Baseball no longer “America’s Pastime”

Austen McDonald, Editor

Hang on for a minute...we're trying to find some more stories you might like.


Email This Story






(Editor’s Note: This article was originally published on July 19th of this year, during my two-week summer journalism camp at Boston University. This article does not include end-of-season viewership stats, nor any pennant bragging from me. Go Sox!)

 

The Boston Red Sox have the second highest average single ticket price in Major League Baseball (MLB) at $56.97.

 

They also “boast” the highest average parking cost of any MLB team at $35, one of the pricier concession stands (a classic “Fenway Frank” will set you back $5.25) and the overall most expensive day at the ballpark, according to a GOBankingRates study.

 

However, the Red Sox aren’t alone. Professional baseball games across the country are getting more expensive. The average general admission ticket price during the 2018 season is $32.44, compared to the $31 average set last year and the $23 average set in 2006.

 

That $23 that would’ve gotten you a seat in the average MLB ballpark won’t even get you a spot in their parking lot anymore.

 

“I cannot afford to pay for a Major League Baseball game any longer,” said Melissa Ludtke, a longtime sports journalist and a named plaintiff against the MLB. “They’ve outpriced me. I just can’t afford to go to a game.”

 

This is one of the many reasons why baseball is experiencing a dip in popularity in America. In addition to high prices, low TV ratings, a slower game and little youth interest have haunted the MLB over the past couple of years.

 

MLB TV ratings have been steadily dropping for years now. According to Nielsen ratings, 17 out of the 29 U.S. MLB teams experienced ratings drops in household viewership during the 2017 season. This number is up from the 13 teams that saw ratings drops during the 2016 season.

 

Although TV ratings as a whole have been down, one potential reason for the drop could be new game-streaming services, such as MLB.tv.

 

While old-style cable viewing is down just a bit, nobody is tracking the increase in baseball viewing via streaming,” said Rodney Fort, professor of sports management at the University of Michigan. “I’m sure MLB is doing the best it can.”

 

Fort is also the author of many baseball books, including “Hard Ball: The Abuse of Power in Pro Team Sports.”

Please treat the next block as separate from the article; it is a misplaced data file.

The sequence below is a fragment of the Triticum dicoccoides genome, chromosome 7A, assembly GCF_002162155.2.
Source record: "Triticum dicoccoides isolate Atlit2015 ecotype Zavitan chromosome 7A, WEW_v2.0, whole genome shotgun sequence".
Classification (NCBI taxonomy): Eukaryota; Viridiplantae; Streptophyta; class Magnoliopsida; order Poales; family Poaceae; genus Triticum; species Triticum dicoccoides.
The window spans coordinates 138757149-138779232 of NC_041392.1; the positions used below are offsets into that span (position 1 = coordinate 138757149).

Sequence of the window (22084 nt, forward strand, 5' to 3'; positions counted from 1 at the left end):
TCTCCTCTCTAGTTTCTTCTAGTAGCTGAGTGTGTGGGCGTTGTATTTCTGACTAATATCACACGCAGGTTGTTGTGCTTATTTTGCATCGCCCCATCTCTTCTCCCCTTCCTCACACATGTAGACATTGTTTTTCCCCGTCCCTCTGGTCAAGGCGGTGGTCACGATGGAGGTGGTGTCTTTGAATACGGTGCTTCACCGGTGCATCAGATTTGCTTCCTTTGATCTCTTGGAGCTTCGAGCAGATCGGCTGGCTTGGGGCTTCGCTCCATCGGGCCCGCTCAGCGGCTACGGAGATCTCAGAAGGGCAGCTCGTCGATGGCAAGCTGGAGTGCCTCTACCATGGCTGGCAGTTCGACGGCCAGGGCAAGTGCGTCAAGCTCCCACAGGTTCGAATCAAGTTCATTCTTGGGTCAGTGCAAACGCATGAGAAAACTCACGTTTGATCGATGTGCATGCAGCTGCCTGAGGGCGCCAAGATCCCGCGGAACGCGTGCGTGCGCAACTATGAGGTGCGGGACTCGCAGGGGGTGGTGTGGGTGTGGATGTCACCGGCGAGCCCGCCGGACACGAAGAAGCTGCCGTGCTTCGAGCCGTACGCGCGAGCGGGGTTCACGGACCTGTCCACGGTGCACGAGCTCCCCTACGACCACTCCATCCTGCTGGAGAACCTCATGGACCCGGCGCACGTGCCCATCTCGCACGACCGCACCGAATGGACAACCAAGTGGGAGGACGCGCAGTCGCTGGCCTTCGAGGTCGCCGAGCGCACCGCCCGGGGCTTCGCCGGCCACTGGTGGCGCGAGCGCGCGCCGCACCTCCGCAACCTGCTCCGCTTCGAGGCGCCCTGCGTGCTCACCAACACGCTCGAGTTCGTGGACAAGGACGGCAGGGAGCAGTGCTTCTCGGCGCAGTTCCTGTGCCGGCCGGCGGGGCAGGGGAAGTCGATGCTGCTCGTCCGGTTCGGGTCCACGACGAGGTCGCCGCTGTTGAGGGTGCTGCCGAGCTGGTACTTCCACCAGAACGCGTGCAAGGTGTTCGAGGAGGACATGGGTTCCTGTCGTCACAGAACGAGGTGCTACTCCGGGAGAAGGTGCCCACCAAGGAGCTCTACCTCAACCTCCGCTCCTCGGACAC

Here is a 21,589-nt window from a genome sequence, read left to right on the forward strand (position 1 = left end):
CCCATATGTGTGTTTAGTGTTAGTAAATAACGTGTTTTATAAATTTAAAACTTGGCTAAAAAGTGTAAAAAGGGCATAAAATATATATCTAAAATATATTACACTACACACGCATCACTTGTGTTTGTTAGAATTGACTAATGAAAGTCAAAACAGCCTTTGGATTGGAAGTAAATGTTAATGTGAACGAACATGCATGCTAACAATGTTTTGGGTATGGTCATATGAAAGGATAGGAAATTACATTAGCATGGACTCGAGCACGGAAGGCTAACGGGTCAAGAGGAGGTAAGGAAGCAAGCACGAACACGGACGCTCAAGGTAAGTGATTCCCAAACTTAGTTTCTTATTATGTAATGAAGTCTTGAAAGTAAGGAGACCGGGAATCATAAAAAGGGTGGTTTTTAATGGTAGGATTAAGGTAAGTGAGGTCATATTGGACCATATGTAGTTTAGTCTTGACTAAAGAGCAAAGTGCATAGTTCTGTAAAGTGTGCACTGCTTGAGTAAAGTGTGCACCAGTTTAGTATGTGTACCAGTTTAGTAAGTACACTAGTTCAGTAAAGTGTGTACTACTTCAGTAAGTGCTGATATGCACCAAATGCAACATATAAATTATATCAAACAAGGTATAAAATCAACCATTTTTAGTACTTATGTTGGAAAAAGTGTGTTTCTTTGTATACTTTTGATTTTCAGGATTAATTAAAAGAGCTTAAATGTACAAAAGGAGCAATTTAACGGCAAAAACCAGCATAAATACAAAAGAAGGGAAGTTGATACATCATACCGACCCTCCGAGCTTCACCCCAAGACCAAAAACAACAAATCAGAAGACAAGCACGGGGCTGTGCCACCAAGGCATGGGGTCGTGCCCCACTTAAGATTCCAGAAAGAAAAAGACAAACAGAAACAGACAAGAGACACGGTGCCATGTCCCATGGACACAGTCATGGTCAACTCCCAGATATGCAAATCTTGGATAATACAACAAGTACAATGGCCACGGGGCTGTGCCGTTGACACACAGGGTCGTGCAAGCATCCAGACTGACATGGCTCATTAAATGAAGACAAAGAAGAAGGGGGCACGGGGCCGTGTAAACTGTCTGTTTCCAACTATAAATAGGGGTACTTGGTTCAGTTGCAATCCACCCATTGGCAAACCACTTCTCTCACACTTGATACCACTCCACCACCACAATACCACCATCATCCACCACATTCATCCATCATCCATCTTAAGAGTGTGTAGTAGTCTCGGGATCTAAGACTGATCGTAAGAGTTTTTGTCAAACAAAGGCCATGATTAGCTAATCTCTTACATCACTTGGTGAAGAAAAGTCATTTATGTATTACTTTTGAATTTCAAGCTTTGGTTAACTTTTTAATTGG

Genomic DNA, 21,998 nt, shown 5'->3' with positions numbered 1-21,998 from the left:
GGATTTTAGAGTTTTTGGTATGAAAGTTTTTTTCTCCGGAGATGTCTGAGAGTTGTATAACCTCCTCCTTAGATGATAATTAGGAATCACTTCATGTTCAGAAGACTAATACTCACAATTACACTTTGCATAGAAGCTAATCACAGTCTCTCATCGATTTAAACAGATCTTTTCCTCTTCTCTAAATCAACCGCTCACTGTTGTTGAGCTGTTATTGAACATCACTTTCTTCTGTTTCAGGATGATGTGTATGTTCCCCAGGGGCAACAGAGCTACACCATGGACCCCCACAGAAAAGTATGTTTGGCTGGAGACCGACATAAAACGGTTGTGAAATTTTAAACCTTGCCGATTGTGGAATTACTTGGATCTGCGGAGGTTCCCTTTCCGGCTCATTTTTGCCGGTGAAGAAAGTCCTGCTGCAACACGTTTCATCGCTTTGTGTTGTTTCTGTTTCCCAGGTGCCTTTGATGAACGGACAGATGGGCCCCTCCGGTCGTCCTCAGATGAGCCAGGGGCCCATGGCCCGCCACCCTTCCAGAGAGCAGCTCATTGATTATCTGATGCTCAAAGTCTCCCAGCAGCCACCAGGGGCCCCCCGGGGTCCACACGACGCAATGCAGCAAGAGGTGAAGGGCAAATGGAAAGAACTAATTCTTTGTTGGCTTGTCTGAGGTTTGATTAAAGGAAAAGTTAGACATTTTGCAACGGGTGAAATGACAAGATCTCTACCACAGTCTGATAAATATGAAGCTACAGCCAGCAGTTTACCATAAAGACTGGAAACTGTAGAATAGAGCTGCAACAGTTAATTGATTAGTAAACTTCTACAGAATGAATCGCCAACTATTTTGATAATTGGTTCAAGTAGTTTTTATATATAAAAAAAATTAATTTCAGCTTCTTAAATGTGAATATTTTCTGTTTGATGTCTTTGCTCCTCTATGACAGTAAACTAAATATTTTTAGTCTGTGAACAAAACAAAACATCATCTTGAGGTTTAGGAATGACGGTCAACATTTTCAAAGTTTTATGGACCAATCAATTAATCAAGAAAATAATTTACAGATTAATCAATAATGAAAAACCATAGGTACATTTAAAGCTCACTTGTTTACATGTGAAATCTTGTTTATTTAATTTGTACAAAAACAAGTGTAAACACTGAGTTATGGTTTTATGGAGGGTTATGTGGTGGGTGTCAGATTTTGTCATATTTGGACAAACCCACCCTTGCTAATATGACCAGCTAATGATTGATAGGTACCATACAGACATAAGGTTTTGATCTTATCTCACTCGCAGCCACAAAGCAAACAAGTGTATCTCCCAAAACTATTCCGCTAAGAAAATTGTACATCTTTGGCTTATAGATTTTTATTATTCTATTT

Some baseball streaming services may not have accessible viewership numbers, but Facebook does. According to its records, Facebook’s exclusive MLB broadcasts have averaged 65,000-85,000 viewers per game, a low number compared to both TV ratings and other streaming services, such as NFL Network.

 

One of the most frequent complaints of casual baseball fans is that the game is too long, and therefore gets boring.

 

National Public Radio (NPR)’s Doreen McCallister reported that the average MLB game in 2017 lasted over three hours, compared to the two and a half hours in 2005. A half hour difference may not seem like a long time, but with more people than ever leaving baseball games early, it’s become obvious that some people notice the extra time.

 

“There are very short attention spans in this generation,” said Ludtke, “so you’ve got the question of whether people have the ability to watch a game that many other people consider slow.”

 

Many proposals have been made to speed up baseball games, thus reducing the “boring” downtime.

 

One suggestion, proposed in 2016, was to incorporate an MLB “pitch clock” limiting the amount of time the pitcher has in between pitches. Minor League Baseball currently has a pitch clock, but bringing the idea to the majors was shot down by the MLB Players Association.

 

Other ideas include limiting the amount of times a batter can step out of the box (which also creates more time in between pitches), creating a foul ball limit and allowing umpires to use instant replay on all calls instead of deliberating. None of these, however, have been implemented.

 

Perhaps the greatest issue facing baseball today, however, is the lack of youth interest in the sport.

 

Nielsen ratings show that the average age of an MLB viewer is 53, the highest among America’s “Big 4” (football, basketball, baseball and hockey).

 

The problem runs deeper than just viewing, though, as fewer kids are playing baseball. Little League studies have shown that the number of 7- to 17-year olds playing baseball in the United States has decreased by almost four million between 2002 and 2013. There has also been a 20 percent drop in Little League players specifically since the 1990s.

 

“They’re [the MLB] making a lot of effort to get young people re-engaged in playing the game,” said Ludtke.

 

Efforts such as the Baseball Tomorrow Fund have been launched by the MLB to promote youth involvement in baseball, but recently, it just doesn’t seem like enough.

 

The future doesn’t look too bleak, however, as the key to baseball’s resurgence may just be the downfall of other youth sports.

 

“As parents move their kids away from contact sports to sports like baseball, the base will grow,” said Fort. “So the MLB version will be increasingly popular over time.”

 

Other (more high-impact) youth sports, such as Pop Warner football and U.S. youth soccer, are also experiencing declines in youth involvement. This very well could leave the door open for Little League numbers to spike back up.

 

Print Friendly, PDF & Email
Navigate Left
Navigate Right
Baseball no longer “America’s Pastime”